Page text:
JAMES "JIMMY" SMITH (USA)
1992 Honor Pioneer Water Polo/Contributor
FOR THE RECORD: Father of modern water polo; Designer of modern water polo ball; 1955 PAN AMERICAN GAMES Coach; Author of first water polo textbook, 1936.
Jimmy Smith, father of modern water polo, knew more rules and history of the sport than anyone before or after him. Smith introduced and wrote them, developing many of the modern rules which are used in competition today, including the use of the yellow rubberized ball adopted by FINA in 1956.
A native of Oakland, California, Jimmy began his athletic career at the University of Southern California in 1924. Elected team captain of both the swimming and water polo teams, Smith earned an undergraduate degree in Business (1928) and a Masters degree in Education (1935).
Smith used his athletic experience to begin his professional career as a swimming and water polo coach and collegiate athletic director. For over thirty years, Smith served as the athletic director of Fullerton Junior College and Fullerton High School. His water polo and swimming teams amassed 164 team championships, including five national, five AAU, and six California State Championship titles. Internationally, Smith coached the United States Pan American Water Polo Team in 1955 at the second Pan American Games in Mexico City.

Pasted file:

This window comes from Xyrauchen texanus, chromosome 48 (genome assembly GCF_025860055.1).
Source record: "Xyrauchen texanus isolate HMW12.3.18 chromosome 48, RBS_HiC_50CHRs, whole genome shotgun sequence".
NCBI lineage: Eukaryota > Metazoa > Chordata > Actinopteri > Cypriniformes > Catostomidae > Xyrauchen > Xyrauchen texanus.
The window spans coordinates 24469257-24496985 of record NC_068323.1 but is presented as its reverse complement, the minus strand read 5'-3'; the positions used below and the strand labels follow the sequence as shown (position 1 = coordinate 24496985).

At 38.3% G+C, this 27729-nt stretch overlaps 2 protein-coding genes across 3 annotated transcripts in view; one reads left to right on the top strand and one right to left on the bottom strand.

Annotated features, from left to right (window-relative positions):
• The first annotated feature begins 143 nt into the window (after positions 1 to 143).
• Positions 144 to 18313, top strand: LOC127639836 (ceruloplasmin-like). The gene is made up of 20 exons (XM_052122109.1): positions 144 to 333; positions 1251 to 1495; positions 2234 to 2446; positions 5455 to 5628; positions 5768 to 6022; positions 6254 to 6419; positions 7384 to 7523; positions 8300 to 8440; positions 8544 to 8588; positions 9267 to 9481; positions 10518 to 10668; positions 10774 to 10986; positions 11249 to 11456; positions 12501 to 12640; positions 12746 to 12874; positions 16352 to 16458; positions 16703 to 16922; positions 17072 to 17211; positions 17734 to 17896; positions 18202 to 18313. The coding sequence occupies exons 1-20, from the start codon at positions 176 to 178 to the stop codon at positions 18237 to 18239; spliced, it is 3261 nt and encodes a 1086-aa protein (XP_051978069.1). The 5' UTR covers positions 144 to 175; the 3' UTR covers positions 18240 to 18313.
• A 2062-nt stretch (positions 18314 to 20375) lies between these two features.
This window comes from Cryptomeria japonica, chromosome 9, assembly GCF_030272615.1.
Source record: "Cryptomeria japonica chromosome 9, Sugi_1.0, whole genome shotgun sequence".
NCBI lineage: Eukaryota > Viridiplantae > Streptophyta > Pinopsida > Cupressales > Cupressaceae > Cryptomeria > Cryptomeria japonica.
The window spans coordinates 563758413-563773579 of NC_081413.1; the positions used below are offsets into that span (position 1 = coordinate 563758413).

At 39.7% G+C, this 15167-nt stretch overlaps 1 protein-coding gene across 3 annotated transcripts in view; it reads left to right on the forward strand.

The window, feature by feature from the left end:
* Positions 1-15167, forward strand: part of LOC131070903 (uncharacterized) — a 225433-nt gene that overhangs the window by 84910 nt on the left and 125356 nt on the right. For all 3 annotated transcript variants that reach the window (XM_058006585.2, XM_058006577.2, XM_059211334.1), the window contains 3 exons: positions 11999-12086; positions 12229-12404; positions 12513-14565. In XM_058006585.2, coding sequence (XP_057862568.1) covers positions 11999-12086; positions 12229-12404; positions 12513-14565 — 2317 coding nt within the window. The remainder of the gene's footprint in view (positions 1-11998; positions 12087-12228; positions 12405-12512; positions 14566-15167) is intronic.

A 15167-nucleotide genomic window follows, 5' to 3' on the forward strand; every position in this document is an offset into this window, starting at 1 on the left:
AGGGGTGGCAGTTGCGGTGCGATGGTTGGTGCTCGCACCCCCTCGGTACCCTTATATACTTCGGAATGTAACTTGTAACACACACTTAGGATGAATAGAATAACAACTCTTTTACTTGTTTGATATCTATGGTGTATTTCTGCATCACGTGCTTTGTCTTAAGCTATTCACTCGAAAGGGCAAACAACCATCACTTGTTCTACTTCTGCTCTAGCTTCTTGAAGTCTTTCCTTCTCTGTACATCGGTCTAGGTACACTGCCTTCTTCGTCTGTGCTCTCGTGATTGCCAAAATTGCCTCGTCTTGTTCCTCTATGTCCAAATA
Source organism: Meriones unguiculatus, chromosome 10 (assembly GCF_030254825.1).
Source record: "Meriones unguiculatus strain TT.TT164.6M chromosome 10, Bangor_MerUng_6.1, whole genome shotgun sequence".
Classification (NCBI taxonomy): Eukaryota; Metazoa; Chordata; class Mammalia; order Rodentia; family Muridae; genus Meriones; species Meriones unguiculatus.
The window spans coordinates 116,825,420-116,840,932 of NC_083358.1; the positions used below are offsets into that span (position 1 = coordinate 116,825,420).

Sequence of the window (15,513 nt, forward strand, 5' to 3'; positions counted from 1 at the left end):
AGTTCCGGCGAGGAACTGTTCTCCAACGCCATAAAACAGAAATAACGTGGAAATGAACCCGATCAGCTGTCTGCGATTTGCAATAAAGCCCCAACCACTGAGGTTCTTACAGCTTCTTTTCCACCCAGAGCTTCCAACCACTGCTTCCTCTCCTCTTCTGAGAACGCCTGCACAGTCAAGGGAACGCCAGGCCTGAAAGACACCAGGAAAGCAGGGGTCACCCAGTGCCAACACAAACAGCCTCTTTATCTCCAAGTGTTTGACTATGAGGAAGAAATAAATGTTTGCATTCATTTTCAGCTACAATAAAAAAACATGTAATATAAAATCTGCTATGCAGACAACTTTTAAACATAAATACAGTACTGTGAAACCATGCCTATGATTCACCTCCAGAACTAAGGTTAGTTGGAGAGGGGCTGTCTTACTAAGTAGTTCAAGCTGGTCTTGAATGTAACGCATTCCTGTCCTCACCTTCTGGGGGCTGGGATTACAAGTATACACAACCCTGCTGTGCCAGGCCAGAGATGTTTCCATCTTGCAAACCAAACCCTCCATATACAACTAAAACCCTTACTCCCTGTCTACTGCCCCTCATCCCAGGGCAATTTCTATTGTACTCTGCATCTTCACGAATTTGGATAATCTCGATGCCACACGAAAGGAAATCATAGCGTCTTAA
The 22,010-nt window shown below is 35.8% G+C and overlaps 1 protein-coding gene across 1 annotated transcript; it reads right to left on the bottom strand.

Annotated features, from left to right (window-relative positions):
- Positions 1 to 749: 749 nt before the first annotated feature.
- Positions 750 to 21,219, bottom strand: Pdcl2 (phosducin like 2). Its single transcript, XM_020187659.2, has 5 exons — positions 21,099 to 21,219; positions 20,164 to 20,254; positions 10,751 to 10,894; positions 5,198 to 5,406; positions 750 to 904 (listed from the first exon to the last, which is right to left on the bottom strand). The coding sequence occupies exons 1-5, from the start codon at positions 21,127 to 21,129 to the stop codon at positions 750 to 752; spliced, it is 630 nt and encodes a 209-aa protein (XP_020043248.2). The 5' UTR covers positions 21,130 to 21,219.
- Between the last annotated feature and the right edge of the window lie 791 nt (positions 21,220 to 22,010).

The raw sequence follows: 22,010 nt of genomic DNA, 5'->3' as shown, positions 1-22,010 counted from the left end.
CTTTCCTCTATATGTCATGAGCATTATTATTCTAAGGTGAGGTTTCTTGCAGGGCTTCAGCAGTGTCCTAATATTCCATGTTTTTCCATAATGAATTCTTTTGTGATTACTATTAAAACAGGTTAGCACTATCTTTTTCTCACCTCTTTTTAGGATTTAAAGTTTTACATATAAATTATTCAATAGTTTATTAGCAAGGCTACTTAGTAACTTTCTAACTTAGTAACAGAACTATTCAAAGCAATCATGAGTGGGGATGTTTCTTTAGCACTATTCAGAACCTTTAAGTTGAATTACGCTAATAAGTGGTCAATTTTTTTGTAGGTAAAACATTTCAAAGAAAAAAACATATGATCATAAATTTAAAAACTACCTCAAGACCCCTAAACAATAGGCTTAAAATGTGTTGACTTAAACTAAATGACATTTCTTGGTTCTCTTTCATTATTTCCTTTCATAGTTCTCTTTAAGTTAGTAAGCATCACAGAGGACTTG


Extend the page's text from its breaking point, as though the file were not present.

Smith was a mentor to many of America's top coaches, including Hall of Famer Monte Nitzkowski, United States National and Olympic team water polo coach. "He was the man who launched my career," said Nitzkowski. "It was Jimmy's guidance, leadership, and undying love for the sport that inspired me."
Smith authored several works on water polo mechanics and coaching. His first book, Playing and Coaching Water Polo, published in 1936 and revised in 1948, was the world's first complete textbook on the sport. Smith also produced and edited The World Encyclopedia of Water Polo, published in 1989. A member of the 1948 and 1952 United States Olympic Water Polo Committees, Smith was elected to the United States Water Polo Hall of Fame in 1976, and in 1985 received the highest honor in the United States Water Polo, the Peter Uebberoth Award, for his contributions to water polo.
Smith was an innovator and his creation of the modern day water polo ball was instrumental in the development of the above-the-water, faster-moving, ball-controlled game. From the 1912 Olympics, the leather soccer ball absorbed water and became extremely heavy, slippery and out-of-control when wet. Following the 1936 Olympic in Berlin, Jimmy developed a ball made with a cotton bladder, which later changed to nylon to improve performance, with a rubber fabric cover. The new ball was red, but by 1948 yellow was adopted for better visibility. It became an official Olympic ball in 1956, greatly increasing spectator interest.
Jimmy Smith is honored for his achievements, friendships, and trail-blazing accomplishments in the sport of water polo. As competitor, coach, and author, water polo was his life.